Thanks to Dean are well deserved, delegate says |

Thanks to Dean are well deserved, delegate says

AP photoDemocratic candidate for the U.S. Senate from Illinois Barack Obama delivers the keynote address at the Democratic National Convention on Tuesday at the FleetCenter in Boston.

Editor’s Note: Local Democrat stalwart Deb Marquez is a delegate at this week’s Democratic National Convention in Boston. She’s calling in with daily reports of her impressions.The pace Democratic delegates keep make them appreciate their candidates, said local Democratic stalwart Deb Marquez.

Marquez is a delegate at this week’s Democratic National Convention. The highlight Tuesday was Howard Dean, who received a two-minute standing ovation, longer than Bill Clinton’s the night before.”Many of those people had supported Dr. Dean as the candidate and it was gratifying to see the party thank him,” said Marquez. “I think he deserved that. Many of those primary candidates should be thanked. They helped move the party’s message forward in a way that would not have been possible without them.”Breakfast Tuesday was with presidential hopeful Dennis Kucinich, who was remarkably charming, especially at 5:30 a.m., Marquez said. “He has a charming, heartfelt way of expressing himself – very sincere,” said Marquez. “He talked about working for positive change through the ‘expressive diversity that is the strength of our party,’ being able to have discussions and debate about our differences.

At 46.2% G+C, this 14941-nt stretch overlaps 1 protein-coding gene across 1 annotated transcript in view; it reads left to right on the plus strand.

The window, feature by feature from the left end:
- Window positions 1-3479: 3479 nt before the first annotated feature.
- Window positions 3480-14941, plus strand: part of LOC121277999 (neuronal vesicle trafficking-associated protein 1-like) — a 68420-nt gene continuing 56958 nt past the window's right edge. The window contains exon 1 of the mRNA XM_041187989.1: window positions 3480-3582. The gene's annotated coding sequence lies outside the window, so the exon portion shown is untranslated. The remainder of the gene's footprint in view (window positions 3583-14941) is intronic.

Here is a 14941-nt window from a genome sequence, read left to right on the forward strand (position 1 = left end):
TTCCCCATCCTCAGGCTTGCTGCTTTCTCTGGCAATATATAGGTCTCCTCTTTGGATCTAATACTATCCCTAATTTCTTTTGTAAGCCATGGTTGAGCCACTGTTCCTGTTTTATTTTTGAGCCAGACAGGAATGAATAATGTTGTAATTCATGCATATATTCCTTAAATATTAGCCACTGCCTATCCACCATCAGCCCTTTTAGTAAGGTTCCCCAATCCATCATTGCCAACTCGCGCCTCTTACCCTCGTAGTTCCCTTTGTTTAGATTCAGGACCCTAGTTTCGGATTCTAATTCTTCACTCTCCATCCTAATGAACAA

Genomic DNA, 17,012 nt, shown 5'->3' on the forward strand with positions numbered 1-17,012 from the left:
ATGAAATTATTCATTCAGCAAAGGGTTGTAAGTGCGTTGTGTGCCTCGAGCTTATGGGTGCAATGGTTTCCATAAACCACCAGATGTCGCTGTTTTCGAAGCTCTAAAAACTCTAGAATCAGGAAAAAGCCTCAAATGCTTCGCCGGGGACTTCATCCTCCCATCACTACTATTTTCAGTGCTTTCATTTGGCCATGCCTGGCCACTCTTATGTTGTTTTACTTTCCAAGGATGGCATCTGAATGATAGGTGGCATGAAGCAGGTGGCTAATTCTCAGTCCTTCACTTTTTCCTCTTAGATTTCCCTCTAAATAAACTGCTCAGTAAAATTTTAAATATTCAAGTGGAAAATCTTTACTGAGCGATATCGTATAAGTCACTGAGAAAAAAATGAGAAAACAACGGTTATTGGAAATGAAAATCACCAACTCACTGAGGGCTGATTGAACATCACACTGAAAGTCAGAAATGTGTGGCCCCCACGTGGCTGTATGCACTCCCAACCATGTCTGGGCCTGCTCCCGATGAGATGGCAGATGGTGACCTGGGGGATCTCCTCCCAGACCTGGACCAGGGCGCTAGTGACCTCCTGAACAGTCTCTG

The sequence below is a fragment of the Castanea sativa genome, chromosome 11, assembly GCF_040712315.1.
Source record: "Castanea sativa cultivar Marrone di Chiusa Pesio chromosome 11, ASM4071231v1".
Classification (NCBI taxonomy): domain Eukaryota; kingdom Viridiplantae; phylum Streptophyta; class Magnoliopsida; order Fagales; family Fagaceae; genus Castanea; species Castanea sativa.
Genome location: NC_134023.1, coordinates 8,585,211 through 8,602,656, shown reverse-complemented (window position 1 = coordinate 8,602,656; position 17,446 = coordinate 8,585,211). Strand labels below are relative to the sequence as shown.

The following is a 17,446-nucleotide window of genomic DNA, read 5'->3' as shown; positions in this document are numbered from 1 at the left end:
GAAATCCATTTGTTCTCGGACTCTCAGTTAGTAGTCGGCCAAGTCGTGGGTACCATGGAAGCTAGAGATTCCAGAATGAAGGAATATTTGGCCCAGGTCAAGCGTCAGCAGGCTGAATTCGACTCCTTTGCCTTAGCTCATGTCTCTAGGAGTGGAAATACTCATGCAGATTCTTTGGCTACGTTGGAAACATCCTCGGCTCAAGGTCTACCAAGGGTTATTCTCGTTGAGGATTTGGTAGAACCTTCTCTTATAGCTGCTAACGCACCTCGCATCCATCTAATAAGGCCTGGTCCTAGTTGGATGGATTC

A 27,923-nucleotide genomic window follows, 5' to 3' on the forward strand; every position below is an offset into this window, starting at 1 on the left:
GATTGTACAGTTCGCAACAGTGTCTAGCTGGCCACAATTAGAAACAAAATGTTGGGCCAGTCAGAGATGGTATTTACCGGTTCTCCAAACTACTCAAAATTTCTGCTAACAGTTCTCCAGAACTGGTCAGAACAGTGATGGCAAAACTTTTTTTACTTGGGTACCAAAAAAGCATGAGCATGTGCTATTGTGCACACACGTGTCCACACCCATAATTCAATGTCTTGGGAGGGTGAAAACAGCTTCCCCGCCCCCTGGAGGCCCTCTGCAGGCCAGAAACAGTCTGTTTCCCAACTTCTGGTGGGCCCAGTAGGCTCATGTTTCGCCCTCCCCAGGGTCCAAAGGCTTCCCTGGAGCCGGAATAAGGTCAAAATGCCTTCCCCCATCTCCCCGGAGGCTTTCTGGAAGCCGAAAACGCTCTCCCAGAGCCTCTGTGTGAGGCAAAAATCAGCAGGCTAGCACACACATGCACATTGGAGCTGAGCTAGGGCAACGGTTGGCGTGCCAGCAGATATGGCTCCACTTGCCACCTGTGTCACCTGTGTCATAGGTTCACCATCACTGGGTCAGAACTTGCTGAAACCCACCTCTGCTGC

“It’s refreshing. Hearing him talk to his supporters and bring them into the fold was beautiful,” she said. Rep. Diana DeGette, D-Denver, was at breakfast Tuesday, which was held in the original “Cheers” bar. Cliff and Norm were not present.DeGette is sponsoring a bill to expand stem cell research, attempting to override President Bush’s executive order limiting such research. DeGette has more than 240 congressional sponsors so far.”Her youngest child has diabetes, so she has a personal interest in any research that can help find cures for these diseases,” said Marquez.

Marquez was wandering around Boston looking for stamps and postcards when she wandered into the Constitution’s birthplace, Faneuil Hall, where much of the Constitution was drafted. People were standing on soapboxes, exercising the fight to free speech, she said.Among those attending the various conferences on national and global problems was Amy Goodman, a radio commentator for Democracy Now. Goodman has taken dead aim at the media in her new book, “The Exception to the Rule.” In it, she discusses “the war profiteers and the media that love them.””She sums it up in three words, ‘Military, media, monopoly,'” said Marquez. “She said the media must become journalists again and people need to understand that the people own the airwaves. She’s right.”

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